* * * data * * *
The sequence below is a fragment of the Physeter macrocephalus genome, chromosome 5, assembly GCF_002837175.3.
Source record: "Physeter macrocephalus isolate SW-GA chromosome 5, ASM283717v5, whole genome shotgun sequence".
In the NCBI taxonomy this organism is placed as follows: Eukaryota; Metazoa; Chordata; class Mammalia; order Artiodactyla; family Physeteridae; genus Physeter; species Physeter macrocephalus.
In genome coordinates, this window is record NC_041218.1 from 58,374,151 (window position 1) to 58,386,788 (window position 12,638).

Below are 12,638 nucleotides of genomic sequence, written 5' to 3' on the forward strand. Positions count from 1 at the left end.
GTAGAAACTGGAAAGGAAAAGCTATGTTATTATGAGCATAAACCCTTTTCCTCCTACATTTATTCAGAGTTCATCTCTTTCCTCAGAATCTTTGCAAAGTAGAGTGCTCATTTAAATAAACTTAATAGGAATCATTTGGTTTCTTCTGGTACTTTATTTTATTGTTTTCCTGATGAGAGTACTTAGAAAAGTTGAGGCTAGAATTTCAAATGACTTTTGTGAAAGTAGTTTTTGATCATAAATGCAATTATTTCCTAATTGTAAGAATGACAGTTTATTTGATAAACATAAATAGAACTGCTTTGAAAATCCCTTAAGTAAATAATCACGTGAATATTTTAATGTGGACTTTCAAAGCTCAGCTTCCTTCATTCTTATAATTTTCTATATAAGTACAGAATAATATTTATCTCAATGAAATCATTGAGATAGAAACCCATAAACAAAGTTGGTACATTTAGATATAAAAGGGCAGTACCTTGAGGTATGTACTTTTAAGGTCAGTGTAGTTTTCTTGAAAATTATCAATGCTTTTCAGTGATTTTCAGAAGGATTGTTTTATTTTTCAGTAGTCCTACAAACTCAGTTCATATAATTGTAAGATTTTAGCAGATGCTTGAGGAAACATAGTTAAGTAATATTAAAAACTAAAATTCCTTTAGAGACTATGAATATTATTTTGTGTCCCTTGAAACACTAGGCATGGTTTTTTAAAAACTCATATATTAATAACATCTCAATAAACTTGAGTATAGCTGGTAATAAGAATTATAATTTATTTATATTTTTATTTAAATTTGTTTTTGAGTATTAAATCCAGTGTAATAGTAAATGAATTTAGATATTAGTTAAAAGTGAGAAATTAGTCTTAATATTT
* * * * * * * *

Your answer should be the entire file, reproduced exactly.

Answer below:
The sequence below is a fragment of the Physeter macrocephalus genome, chromosome 5, assembly GCF_002837175.3.
Source record: "Physeter macrocephalus isolate SW-GA chromosome 5, ASM283717v5, whole genome shotgun sequence".
In the NCBI taxonomy this organism is placed as follows: Eukaryota; Metazoa; Chordata; class Mammalia; order Artiodactyla; family Physeteridae; genus Physeter; species Physeter macrocephalus.
In genome coordinates, this window is record NC_041218.1 from 58,374,151 (window position 1) to 58,386,788 (window position 12,638).

Below are 12,638 nucleotides of genomic sequence, written 5' to 3' on the forward strand. Positions count from 1 at the left end.
GTAGAAACTGGAAAGGAAAAGCTATGTTATTATGAGCATAAACCCTTTTCCTCCTACATTTATTCAGAGTTCATCTCTTTCCTCAGAATCTTTGCAAAGTAGAGTGCTCATTTAAATAAACTTAATAGGAATCATTTGGTTTCTTCTGGTACTTTATTTTATTGTTTTCCTGATGAGAGTACTTAGAAAAGTTGAGGCTAGAATTTCAAATGACTTTTGTGAAAGTAGTTTTTGATCATAAATGCAATTATTTCCTAATTGTAAGAATGACAGTTTATTTGATAAACATAAATAGAACTGCTTTGAAAATCCCTTAAGTAAATAATCACGTGAATATTTTAATGTGGACTTTCAAAGCTCAGCTTCCTTCATTCTTATAATTTTCTATATAAGTACAGAATAATATTTATCTCAATGAAATCATTGAGATAGAAACCCATAAACAAAGTTGGTACATTTAGATATAAAAGGGCAGTACCTTGAGGTATGTACTTTTAAGGTCAGTGTAGTTTTCTTGAAAATTATCAATGCTTTTCAGTGATTTTCAGAAGGATTGTTTTATTTTTCAGTAGTCCTACAAACTCAGTTCATATAATTGTAAGATTTTAGCAGATGCTTGAGGAAACATAGTTAAGTAATATTAAAAACTAAAATTCCTTTAGAGACTATGAATATTATTTTGTGTCCCTTGAAACACTAGGCATGGTTTTTTAAAAACTCATATATTAATAACATCTCAATAAACTTGAGTATAGCTGGTAATAAGAATTATAATTTATTTATATTTTTATTTAAATTTGTTTTTGAGTATTAAATCCAGTGTAATAGTAAATGAATTTAGATATTAGTTAAAAGTGAGAAATTAGTCTTAATATTT